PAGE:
Lubricity: Fuel is also required to lubricate most fuel system components. Premature failures and increases in maintenance costs can occur when using fuel that does not possess sufficient lubricity. Fuel with insufficient lubricity may cause increased wear, while fuel with sufficient lubricity should provide reduced wear and longer component life.

Distillation: Distillation is a measure of the boiling range and fractional cut of diesel fuel. It is a measurement of volatility and quality. Engine designs dictate the required volatility requirements. Acceptable fuel volatility is needed to have good engine performance. As previously stated, the 10%, 50%, and 90% recovery temperatures determined by distillation, along with density, are used to calculate the cetane index.

Ash Percentage (%): Ash percentage (%) is a determination of the amount of ash-forming material present. Ash content is a general indicator of inorganic material in the fuel. Inorganic material is generally present as abrasive solids and soluble metallic soaps, both of which can be harmful to diesel fuel systems and lead to increased fuel filter plugging potential and injector wear and/or deposits.

Carbon Residue: Carbon residue is a measure of the coking tendency of the fuel. It can be used to estimate the carbon-depositing potential of fuel.

For Users of Middle Distillate Fuels

Aged fuel: In general, diesel fuel oils have adequate storage stability for normal use. For longterm storage of fuel (more than 12 months), a fuel monitoring program is an important part of a long-term storage program. Periodic sampling and analysis will provide the means by which to make important decisions regarding aged fuel, its storage, and its suitability for continued use. High temperature stability analysis can be used to determine the relative oxidative and thermal stability of the fuel.

Modern High Pressure Common Rail (HPCR) fuel injection systems: MHPCR systems are more adversely affected by particulate due to the high pressure and tighter clearances employed. Therefore, MHPCR systems require cleaner fuel than previously required. Injector deposit issues can occur with fuel that does not have good high temperature stability. In general, modern fuel systems are designed to return the non-injected portion of the fuel back to the tank. This returned fuel has been highly pressurized and heated, which promotes polymerization and breakdown of the fuel, thereby creating carbon particulate. As more fuel is pressurized, heated, and recirculated, the amount of this carbon particulate generated in the system increases, leading to possible increases in injector failure and filter plugging.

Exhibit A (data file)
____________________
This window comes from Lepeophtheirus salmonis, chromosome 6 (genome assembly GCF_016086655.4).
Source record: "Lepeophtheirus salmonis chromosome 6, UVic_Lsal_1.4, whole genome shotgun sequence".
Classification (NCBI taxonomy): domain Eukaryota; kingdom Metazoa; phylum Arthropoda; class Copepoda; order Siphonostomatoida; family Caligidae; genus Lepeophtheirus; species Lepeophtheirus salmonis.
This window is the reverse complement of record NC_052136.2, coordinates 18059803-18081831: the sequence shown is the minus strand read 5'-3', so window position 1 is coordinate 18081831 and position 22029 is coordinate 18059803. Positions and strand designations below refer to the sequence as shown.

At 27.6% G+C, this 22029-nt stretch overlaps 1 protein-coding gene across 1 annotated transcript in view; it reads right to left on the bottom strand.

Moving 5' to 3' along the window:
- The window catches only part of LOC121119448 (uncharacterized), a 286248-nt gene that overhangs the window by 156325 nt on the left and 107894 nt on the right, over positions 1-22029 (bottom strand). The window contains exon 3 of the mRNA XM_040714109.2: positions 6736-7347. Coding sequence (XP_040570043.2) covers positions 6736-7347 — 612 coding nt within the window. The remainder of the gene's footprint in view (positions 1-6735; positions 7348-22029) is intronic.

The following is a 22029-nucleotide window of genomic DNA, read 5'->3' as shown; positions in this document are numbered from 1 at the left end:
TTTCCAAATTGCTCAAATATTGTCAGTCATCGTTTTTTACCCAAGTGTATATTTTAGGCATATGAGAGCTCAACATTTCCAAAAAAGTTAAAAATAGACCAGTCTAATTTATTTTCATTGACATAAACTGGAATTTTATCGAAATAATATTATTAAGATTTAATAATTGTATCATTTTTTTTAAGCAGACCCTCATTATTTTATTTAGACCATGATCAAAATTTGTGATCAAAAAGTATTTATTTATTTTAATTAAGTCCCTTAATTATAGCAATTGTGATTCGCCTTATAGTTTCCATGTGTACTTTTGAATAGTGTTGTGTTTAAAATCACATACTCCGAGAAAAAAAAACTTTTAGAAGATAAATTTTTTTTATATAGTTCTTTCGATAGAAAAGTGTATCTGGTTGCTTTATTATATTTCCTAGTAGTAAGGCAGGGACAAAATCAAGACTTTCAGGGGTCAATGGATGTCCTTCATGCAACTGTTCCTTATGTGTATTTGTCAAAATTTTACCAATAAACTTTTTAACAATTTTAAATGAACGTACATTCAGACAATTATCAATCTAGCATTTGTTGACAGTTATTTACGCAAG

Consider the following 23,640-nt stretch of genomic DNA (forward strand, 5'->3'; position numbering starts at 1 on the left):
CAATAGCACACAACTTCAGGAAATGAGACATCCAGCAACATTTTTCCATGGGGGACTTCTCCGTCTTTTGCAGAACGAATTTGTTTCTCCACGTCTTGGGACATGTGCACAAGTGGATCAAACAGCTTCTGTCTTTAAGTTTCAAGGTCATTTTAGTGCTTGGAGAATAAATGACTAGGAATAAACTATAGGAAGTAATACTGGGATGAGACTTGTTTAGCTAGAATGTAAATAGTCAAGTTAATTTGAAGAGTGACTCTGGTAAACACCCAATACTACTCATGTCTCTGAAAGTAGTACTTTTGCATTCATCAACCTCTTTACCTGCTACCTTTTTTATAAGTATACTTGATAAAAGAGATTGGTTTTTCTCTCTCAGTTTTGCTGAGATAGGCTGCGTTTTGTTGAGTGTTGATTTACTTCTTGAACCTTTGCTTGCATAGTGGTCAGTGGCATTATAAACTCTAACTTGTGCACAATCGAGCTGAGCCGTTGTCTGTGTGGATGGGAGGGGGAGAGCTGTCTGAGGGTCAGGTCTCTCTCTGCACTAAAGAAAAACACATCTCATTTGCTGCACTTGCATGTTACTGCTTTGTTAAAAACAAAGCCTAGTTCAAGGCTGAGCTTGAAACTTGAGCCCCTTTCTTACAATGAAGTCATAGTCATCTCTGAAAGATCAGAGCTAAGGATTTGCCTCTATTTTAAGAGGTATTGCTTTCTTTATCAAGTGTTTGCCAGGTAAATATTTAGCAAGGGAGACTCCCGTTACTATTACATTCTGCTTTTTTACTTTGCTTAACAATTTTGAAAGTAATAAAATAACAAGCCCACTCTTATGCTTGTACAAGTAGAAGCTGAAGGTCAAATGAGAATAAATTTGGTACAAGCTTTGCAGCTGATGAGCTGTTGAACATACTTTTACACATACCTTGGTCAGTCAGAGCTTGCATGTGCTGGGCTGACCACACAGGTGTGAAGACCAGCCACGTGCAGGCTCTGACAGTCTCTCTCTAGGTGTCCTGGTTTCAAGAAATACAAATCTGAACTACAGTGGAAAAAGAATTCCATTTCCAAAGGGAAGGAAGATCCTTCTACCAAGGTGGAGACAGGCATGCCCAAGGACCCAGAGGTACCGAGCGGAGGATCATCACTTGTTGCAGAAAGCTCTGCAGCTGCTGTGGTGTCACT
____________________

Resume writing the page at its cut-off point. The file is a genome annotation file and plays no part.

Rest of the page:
Fuel Filter Plugging: In the past few years, our laboratory group has experienced a rise in inquiries regarding problems with prematurely plugged fuel filters. Inquiries have originated from both users of conventional middle distillate fuel and from those using biodiesel blends. Users in the biodiesel blends group indicated that some of the systems had used biodiesel blends for several years while others just recently made the transition to biodiesel blends. Increased fuel filter plugging potential can be associated with water and microbial contamination, poor fuel thermal stability, high levels of particulate, fuel solvency, and poor fuel system housekeeping.

References:
D975, “Standard Specification for Diesel Fuel Oils,” Annual Book of ASTM Standards, ASTM International, West Conshohocken, PA.
D396, “Standard Specification for Fuel Oils,” Annual Book of ASTM Standards, ASTM International, West Conshohocken, PA.
D6751, “Standard Specification for Biodiesel Fuel Blend Stock (B100) for Middle Distillate Fuels.” Annual Book of ASTM Standards, ASTM International, West Conshohocken, PA.
D7467, “Standard Specification for Diesel Fuel, Biodiesel Blends (B6 to B20).” Annual Book of ASTM Standards, ASTM International, West Conshohocken, PA.

More like this

Comments on: "Diesel Fuel Oils and Analysis"

Overlay Init